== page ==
Monday 23rd – Sunday 29th June
We have now been Greece for over three weeks and have stayed next to the beach every day apart from two. From beaches to small bays, harbours and quays we have swan, snorkelled and lazed around by the water. The water had been clear, clean and not really cold. For those who are complaining of the cold weather back in Australia spare a thought for us here in hot Greece. As I am writing the temperature on our clock/calendar tells me it’s 34 and has been up to 36 today with only the campsite swimming pool or the beach to cool us down. Jenny tells me that no-one feels sorry for us as we swan around Europe!!!. Maybe you wonder what we have been doing the last few days?? Wait I will need to open another beer to keep me going.
We had tea at the local taverna, where we sat next to the clear water, drank local wine and beer while eating fish and Greek salad. We saw the red mullet and they were quite small and wondered how to get the meat from the bones until we realised that the whole fish was edible, head and all which was very tasty. On Monday morning we left Karavostasi saying farewell to our neighbours, a Dutch couple to the right of us and another Dutch couple to our left. It’s strange but we seem to talk to people more when we are wild camping than at the caravan parks. I think we seem to have more in common as we share the places we have been and where we intend to go.
Our destination that morning was the caves at Diros which was only about 12kms from where we were staying. These had a good write up and it would be a change from being at the beaches. It was hot and the idea of being in the cool of the underground caverns was appealing. We arrived at the parking place we paid our ticket of 12 euros each and walked 300 metres to the entrance of the caves where we were handed a life jacket each as the first 1500m section of the cave tour was in a small boat and takes about 30 mins, the last part to walk about 10 mins.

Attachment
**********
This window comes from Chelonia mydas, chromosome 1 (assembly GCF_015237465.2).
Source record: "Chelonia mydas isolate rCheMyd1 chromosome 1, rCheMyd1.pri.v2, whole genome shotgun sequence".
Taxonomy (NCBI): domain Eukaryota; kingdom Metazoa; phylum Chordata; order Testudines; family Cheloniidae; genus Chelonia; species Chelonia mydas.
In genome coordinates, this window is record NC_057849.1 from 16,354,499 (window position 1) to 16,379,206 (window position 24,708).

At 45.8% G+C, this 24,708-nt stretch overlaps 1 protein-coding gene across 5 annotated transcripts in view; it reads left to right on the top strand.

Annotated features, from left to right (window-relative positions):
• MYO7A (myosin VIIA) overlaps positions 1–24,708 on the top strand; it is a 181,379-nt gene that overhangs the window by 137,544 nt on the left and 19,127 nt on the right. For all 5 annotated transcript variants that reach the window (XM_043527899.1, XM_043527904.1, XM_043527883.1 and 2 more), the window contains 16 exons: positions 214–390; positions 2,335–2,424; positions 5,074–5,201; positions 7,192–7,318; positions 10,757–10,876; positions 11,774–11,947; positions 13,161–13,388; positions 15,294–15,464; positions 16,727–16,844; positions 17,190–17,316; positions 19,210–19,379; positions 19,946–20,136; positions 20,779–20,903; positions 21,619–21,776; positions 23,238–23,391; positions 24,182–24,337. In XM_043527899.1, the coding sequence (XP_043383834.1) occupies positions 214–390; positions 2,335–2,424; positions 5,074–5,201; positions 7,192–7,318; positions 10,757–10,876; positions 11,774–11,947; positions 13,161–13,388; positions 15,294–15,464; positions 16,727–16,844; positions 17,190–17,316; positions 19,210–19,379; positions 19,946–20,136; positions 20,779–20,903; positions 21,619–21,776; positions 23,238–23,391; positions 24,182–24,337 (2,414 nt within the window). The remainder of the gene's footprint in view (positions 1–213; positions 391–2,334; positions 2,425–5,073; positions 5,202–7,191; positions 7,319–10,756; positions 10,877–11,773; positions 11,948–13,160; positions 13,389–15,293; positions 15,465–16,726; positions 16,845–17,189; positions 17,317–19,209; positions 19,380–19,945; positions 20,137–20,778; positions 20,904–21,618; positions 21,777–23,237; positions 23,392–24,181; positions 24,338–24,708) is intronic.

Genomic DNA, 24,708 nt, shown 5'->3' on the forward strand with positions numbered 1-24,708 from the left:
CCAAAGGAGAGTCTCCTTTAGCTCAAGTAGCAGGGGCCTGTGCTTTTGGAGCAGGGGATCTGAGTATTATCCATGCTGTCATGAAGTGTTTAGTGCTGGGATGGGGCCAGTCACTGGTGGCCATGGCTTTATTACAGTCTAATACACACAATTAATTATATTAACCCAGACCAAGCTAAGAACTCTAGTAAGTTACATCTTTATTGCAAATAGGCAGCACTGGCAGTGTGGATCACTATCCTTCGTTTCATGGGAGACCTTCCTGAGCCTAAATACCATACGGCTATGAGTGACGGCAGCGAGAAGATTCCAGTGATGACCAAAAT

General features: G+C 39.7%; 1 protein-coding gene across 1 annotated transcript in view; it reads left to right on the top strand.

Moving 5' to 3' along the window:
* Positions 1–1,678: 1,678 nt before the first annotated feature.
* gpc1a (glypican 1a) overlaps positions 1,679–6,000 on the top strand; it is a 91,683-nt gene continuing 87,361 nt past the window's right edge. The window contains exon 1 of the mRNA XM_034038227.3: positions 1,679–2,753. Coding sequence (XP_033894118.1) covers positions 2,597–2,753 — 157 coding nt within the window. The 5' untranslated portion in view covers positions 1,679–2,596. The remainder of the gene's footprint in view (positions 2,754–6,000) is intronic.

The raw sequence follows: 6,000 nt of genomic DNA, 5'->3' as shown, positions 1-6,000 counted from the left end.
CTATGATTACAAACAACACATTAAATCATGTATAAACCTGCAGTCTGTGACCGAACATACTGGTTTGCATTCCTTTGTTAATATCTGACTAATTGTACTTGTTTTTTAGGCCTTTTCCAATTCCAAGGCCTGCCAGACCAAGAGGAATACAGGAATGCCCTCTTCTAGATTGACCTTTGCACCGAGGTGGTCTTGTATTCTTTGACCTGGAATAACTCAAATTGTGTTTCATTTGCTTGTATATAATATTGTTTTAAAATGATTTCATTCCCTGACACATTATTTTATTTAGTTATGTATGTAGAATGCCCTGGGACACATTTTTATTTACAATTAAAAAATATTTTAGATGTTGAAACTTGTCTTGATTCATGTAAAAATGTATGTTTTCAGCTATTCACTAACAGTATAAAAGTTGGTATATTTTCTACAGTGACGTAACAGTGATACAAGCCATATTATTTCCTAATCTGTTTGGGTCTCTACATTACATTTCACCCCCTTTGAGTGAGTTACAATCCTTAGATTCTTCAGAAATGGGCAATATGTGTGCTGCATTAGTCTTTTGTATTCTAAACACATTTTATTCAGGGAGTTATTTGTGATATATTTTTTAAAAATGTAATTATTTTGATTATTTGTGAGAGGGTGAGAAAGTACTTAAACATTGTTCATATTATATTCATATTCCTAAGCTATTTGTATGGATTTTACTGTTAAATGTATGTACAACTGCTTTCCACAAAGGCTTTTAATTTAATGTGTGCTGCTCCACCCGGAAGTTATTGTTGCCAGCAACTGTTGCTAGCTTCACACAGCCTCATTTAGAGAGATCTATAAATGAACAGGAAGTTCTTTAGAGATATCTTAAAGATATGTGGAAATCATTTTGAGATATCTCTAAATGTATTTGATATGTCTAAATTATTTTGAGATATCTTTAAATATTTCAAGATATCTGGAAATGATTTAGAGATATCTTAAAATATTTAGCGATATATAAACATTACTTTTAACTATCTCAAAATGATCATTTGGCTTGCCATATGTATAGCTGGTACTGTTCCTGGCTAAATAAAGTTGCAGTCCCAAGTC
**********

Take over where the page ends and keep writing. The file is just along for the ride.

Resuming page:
Our guide in the boat spoke very little only occasionally telling people to not to touch the sides and to duck down as there were several low parts and we left the boat to walk out on our own to the exit. Very different from other caves we have visited where there is always someone there to make sure you don’t touch the sides of the caves or damage the stalagmites.
After the caves it was time to find a place for the night as usual we didn’t get very far as Jenny spotted a beach with a carpark on the Osmand app[The map on our tablet] after about 25kms of driving. The road was very narrow and it took us to a very small carpark next to a very small bay with a pebbly beach. There was another motorhome from Germany, Ludolph and his wife Ute, they were very friendly and well-travelled. They had stayed there for two nights and were staying that night again so we decided to stay for the rest of the day and that night.
We explored the small bay and surroundings during the course of the afternoon and night. After 7 p.m. all the locals had left and the evening was quiet with great views of the sun setting with fishing boats on the horizon. In the morning Ludolph and Ute left and we also decided to head further south to the small port of Kaglo.
At Porto Kaglo we drove past the front of the buildings lining the bay and were directed to the carpark of the local taverna. The lady told us that we could stay for free and sleep the night but the implication was that we should visit her establishment at some stage. In the bay we watched as several boats came in during the day and anchored, they were mostly from England but we did speak to some New Zealanders who came from one of the boats. The day was spent mainly swimming and sitting by the beach. In the evening we went to the taverna and had a meal while gazing across the bay.